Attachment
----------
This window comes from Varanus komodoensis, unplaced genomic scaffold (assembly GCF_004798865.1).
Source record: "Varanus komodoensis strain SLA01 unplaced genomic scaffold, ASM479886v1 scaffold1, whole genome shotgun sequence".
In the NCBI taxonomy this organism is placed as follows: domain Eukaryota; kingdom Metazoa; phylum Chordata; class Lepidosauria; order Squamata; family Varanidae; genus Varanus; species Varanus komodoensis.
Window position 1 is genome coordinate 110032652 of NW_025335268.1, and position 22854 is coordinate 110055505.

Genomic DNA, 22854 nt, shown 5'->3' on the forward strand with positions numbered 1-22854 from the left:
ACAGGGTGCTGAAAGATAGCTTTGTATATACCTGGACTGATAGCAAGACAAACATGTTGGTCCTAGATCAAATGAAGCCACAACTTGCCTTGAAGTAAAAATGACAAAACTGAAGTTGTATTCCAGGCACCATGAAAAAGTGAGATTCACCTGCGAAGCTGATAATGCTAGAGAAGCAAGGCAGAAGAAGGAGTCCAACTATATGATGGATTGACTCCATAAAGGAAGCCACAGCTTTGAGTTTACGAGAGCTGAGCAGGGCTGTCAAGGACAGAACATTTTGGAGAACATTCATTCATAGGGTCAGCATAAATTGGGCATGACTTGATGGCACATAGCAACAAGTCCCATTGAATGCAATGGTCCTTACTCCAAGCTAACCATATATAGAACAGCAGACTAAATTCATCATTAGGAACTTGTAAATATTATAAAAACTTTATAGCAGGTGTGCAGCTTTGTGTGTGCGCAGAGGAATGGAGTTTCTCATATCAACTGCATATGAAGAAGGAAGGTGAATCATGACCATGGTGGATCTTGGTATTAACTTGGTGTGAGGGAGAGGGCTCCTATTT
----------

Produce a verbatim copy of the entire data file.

This window comes from Varanus komodoensis, unplaced genomic scaffold (assembly GCF_004798865.1).
Source record: "Varanus komodoensis strain SLA01 unplaced genomic scaffold, ASM479886v1 scaffold1, whole genome shotgun sequence".
In the NCBI taxonomy this organism is placed as follows: domain Eukaryota; kingdom Metazoa; phylum Chordata; class Lepidosauria; order Squamata; family Varanidae; genus Varanus; species Varanus komodoensis.
Window position 1 is genome coordinate 110032652 of NW_025335268.1, and position 22854 is coordinate 110055505.

Genomic DNA, 22854 nt, shown 5'->3' on the forward strand with positions numbered 1-22854 from the left:
ACAGGGTGCTGAAAGATAGCTTTGTATATACCTGGACTGATAGCAAGACAAACATGTTGGTCCTAGATCAAATGAAGCCACAACTTGCCTTGAAGTAAAAATGACAAAACTGAAGTTGTATTCCAGGCACCATGAAAAAGTGAGATTCACCTGCGAAGCTGATAATGCTAGAGAAGCAAGGCAGAAGAAGGAGTCCAACTATATGATGGATTGACTCCATAAAGGAAGCCACAGCTTTGAGTTTACGAGAGCTGAGCAGGGCTGTCAAGGACAGAACATTTTGGAGAACATTCATTCATAGGGTCAGCATAAATTGGGCATGACTTGATGGCACATAGCAACAAGTCCCATTGAATGCAATGGTCCTTACTCCAAGCTAACCATATATAGAACAGCAGACTAAATTCATCATTAGGAACTTGTAAATATTATAAAAACTTTATAGCAGGTGTGCAGCTTTGTGTGTGCGCAGAGGAATGGAGTTTCTCATATCAACTGCATATGAAGAAGGAAGGTGAATCATGACCATGGTGGATCTTGGTATTAACTTGGTGTGAGGGAGAGGGCTCCTATTT